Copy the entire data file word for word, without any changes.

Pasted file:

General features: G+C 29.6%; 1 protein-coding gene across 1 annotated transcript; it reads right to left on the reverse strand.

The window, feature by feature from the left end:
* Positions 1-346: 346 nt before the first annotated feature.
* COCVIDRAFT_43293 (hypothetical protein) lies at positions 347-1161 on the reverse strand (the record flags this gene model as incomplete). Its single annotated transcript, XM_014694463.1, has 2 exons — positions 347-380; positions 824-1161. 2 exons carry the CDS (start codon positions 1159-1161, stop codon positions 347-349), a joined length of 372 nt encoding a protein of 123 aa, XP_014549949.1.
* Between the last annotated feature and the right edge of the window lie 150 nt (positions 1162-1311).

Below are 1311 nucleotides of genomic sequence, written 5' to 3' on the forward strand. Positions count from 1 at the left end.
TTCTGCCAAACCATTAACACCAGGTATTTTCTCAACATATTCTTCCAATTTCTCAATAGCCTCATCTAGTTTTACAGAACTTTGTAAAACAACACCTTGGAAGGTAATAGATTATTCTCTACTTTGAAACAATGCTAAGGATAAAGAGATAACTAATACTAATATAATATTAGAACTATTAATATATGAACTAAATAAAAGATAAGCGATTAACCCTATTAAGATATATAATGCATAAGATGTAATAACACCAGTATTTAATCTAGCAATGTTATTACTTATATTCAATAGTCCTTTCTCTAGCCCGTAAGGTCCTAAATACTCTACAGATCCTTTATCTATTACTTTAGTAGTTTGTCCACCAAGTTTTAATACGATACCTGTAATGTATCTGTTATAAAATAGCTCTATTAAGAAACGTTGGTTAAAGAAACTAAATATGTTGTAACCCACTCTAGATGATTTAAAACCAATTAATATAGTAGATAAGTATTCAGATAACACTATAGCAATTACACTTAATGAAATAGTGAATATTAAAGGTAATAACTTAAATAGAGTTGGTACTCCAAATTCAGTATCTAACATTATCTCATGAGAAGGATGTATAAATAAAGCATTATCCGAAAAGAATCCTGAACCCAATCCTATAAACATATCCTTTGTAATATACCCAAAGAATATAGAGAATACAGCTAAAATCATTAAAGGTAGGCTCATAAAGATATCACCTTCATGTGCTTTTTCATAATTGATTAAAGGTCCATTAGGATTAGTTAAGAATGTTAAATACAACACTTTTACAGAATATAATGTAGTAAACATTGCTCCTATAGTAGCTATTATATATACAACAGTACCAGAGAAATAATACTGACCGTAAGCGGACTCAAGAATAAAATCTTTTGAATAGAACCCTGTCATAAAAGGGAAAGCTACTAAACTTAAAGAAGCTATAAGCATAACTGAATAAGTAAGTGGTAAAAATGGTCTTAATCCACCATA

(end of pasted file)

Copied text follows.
General features: G+C 29.6%; 1 protein-coding gene across 1 annotated transcript; it reads right to left on the reverse strand.

The window, feature by feature from the left end:
* Positions 1-346: 346 nt before the first annotated feature.
* COCVIDRAFT_43293 (hypothetical protein) lies at positions 347-1161 on the reverse strand (the record flags this gene model as incomplete). Its single annotated transcript, XM_014694463.1, has 2 exons — positions 347-380; positions 824-1161. 2 exons carry the CDS (start codon positions 1159-1161, stop codon positions 347-349), a joined length of 372 nt encoding a protein of 123 aa, XP_014549949.1.
* Between the last annotated feature and the right edge of the window lie 150 nt (positions 1162-1311).

Below are 1311 nucleotides of genomic sequence, written 5' to 3' on the forward strand. Positions count from 1 at the left end.
TTCTGCCAAACCATTAACACCAGGTATTTTCTCAACATATTCTTCCAATTTCTCAATAGCCTCATCTAGTTTTACAGAACTTTGTAAAACAACACCTTGGAAGGTAATAGATTATTCTCTACTTTGAAACAATGCTAAGGATAAAGAGATAACTAATACTAATATAATATTAGAACTATTAATATATGAACTAAATAAAAGATAAGCGATTAACCCTATTAAGATATATAATGCATAAGATGTAATAACACCAGTATTTAATCTAGCAATGTTATTACTTATATTCAATAGTCCTTTCTCTAGCCCGTAAGGTCCTAAATACTCTACAGATCCTTTATCTATTACTTTAGTAGTTTGTCCACCAAGTTTTAATACGATACCTGTAATGTATCTGTTATAAAATAGCTCTATTAAGAAACGTTGGTTAAAGAAACTAAATATGTTGTAACCCACTCTAGATGATTTAAAACCAATTAATATAGTAGATAAGTATTCAGATAACACTATAGCAATTACACTTAATGAAATAGTGAATATTAAAGGTAATAACTTAAATAGAGTTGGTACTCCAAATTCAGTATCTAACATTATCTCATGAGAAGGATGTATAAATAAAGCATTATCCGAAAAGAATCCTGAACCCAATCCTATAAACATATCCTTTGTAATATACCCAAAGAATATAGAGAATACAGCTAAAATCATTAAAGGTAGGCTCATAAAGATATCACCTTCATGTGCTTTTTCATAATTGATTAAAGGTCCATTAGGATTAGTTAAGAATGTTAAATACAACACTTTTACAGAATATAATGTAGTAAACATTGCTCCTATAGTAGCTATTATATATACAACAGTACCAGAGAAATAATACTGACCGTAAGCGGACTCAAGAATAAAATCTTTTGAATAGAACCCTGTCATAAAAGGGAAAGCTACTAAACTTAAAGAAGCTATAAGCATAACTGAATAAGTAAGTGGTAAAAATGGTCTTAATCCACCATA